Because this is a natural event,there are no guarantees the meteors will be frequent.Prime your children to be patient or do the Constellation Detective activity (PDF link) at the same time.

Related posts:

Three astronomy activities

Want more?See our growinglist of children's books about planets and the solar system.

We've been focused on storms here on Earth lately,but there's been activity on the sun,too.On Wednesday last week (September 6,2017),the sun produced an unusually large solar flare.This flare results in an increased likelihood of auroras lighting up the night sky here on Earth.To learn more about how this works,let's look at the timely middle grade bookStories of the Aurora: The Myths and Facts of the Northern Lightsby Joan Marie Galat and illustrated by Lorna Bennett.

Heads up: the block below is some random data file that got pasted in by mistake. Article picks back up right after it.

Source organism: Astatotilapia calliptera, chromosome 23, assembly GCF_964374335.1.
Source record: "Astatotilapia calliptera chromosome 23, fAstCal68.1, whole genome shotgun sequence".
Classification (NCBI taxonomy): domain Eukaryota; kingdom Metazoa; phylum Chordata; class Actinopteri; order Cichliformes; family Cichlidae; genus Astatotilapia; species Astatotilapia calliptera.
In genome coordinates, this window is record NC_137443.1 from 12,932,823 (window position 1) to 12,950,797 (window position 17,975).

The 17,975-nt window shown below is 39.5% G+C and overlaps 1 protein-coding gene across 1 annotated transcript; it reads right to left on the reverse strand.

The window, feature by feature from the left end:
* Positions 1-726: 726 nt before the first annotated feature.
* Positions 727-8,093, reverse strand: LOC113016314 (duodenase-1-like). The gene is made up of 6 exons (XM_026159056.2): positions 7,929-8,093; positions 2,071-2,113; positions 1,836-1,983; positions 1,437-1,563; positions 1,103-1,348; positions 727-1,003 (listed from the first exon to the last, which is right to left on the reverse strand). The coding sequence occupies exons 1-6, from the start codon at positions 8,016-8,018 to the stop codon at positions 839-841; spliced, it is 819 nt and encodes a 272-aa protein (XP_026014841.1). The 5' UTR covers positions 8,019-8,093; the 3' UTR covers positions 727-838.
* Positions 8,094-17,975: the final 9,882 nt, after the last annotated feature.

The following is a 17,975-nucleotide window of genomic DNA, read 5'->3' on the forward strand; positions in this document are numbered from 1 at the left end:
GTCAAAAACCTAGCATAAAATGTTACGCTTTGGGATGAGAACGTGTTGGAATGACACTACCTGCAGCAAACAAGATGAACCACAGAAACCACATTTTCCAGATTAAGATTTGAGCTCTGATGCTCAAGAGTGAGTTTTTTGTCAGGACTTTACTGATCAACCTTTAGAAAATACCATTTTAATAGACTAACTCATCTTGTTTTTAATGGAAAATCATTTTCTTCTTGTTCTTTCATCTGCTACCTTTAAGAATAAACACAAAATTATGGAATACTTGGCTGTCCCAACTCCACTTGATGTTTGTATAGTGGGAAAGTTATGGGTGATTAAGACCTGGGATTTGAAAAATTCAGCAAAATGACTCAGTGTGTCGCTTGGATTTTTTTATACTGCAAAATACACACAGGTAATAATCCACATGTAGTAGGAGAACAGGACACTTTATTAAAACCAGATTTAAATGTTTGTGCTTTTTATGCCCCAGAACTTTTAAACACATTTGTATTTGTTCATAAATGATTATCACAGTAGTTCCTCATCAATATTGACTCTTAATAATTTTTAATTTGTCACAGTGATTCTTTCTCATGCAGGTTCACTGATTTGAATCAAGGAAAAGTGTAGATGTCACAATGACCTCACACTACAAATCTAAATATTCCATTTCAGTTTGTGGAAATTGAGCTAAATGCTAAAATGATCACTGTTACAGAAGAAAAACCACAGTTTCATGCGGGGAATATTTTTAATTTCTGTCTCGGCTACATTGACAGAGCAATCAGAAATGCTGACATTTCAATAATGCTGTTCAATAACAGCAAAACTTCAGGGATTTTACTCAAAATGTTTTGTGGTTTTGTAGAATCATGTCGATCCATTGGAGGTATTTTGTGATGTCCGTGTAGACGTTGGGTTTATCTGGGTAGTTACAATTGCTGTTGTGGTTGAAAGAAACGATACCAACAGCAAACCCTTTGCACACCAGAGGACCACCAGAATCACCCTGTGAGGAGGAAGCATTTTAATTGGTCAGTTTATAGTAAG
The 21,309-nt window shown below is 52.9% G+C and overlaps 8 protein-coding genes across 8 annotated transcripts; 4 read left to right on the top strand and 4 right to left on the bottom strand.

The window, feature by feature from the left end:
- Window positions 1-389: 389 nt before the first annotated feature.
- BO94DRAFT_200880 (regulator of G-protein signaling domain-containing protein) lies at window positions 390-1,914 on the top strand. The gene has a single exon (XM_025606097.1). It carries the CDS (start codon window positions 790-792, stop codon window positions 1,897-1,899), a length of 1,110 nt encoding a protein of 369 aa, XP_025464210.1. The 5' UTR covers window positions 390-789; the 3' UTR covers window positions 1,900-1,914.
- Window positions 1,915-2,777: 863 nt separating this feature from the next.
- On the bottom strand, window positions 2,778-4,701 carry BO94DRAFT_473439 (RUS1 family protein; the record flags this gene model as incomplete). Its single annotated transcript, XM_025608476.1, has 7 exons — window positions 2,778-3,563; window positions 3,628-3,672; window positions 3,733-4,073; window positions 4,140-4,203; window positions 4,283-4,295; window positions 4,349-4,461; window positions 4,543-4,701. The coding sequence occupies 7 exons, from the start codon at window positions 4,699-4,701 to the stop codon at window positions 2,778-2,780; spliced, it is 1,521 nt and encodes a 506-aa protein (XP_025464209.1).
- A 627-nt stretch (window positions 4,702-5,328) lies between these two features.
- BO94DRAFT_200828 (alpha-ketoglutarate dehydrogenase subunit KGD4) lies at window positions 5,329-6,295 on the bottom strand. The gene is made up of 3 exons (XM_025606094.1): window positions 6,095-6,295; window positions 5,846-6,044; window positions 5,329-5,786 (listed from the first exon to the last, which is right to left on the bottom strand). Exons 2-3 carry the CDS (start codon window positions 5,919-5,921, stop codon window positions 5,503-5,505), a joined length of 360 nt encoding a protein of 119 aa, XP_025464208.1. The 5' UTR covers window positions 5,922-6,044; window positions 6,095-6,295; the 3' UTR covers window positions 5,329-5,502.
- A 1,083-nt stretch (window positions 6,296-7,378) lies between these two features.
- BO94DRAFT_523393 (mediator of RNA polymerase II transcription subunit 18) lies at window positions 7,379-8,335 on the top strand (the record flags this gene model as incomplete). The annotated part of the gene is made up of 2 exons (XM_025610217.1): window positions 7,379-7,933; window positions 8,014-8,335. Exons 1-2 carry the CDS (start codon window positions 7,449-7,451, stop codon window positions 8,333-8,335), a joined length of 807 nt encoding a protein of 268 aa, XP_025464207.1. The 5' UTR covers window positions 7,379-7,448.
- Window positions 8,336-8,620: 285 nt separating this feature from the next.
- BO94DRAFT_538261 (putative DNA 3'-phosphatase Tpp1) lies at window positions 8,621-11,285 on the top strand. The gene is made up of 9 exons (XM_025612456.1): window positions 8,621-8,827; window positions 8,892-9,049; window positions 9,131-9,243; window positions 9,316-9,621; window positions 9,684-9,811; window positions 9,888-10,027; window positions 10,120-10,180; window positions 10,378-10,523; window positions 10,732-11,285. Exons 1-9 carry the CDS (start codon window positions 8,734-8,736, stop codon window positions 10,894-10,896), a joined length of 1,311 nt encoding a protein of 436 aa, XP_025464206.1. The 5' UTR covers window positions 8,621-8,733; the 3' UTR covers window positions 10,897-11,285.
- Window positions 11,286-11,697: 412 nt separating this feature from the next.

As the title suggests,奥罗拉的故事is a combination of science and folklore.On the folklore side are legends from Inuit,Norse,Greek,and other cultures.On the science side,readers learn about the Earth's magnetic field,how the auroras form,how they behave,and the environmental effects of auroras.

It's a surprisingly informative mix.For example,on page 18 we learn that the Sami (also called Laplanders) call the aurora "The Light You Can Hear." This might not make sense until the sidebar on page 30,when we learn people for centuries have reported hearing crackling and hissing sounds during bright auroras.In 2012 scientists were able to verify the sounds and lights were related and began to piece together how they are created.

In this video you can hear some recordings of the sounds (towards the middle of the lecture,about 1:30).

Sometimes they sound like clapping.Isn't that amazing?

Auroras making sounds is just one of the cool things readers will discover inStories of the Aurora.This award-winning title will surely light up the faces of youngsters interested in finding out more about their world.

Science of Auroras